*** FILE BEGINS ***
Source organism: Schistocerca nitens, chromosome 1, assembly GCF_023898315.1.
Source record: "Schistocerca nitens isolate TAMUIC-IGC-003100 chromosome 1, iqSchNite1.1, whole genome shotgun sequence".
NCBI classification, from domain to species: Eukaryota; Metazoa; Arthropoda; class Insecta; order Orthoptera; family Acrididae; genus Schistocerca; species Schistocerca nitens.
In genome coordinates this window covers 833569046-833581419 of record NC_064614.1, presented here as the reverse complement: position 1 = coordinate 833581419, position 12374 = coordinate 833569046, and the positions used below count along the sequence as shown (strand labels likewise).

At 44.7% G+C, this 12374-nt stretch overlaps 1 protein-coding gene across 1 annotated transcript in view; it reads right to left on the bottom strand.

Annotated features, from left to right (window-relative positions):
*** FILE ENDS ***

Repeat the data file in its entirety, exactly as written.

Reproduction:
Source organism: Schistocerca nitens, chromosome 1, assembly GCF_023898315.1.
Source record: "Schistocerca nitens isolate TAMUIC-IGC-003100 chromosome 1, iqSchNite1.1, whole genome shotgun sequence".
NCBI classification, from domain to species: Eukaryota; Metazoa; Arthropoda; class Insecta; order Orthoptera; family Acrididae; genus Schistocerca; species Schistocerca nitens.
In genome coordinates this window covers 833569046-833581419 of record NC_064614.1, presented here as the reverse complement: position 1 = coordinate 833581419, position 12374 = coordinate 833569046, and the positions used below count along the sequence as shown (strand labels likewise).

At 44.7% G+C, this 12374-nt stretch overlaps 1 protein-coding gene across 1 annotated transcript in view; it reads right to left on the bottom strand.

Annotated features, from left to right (window-relative positions):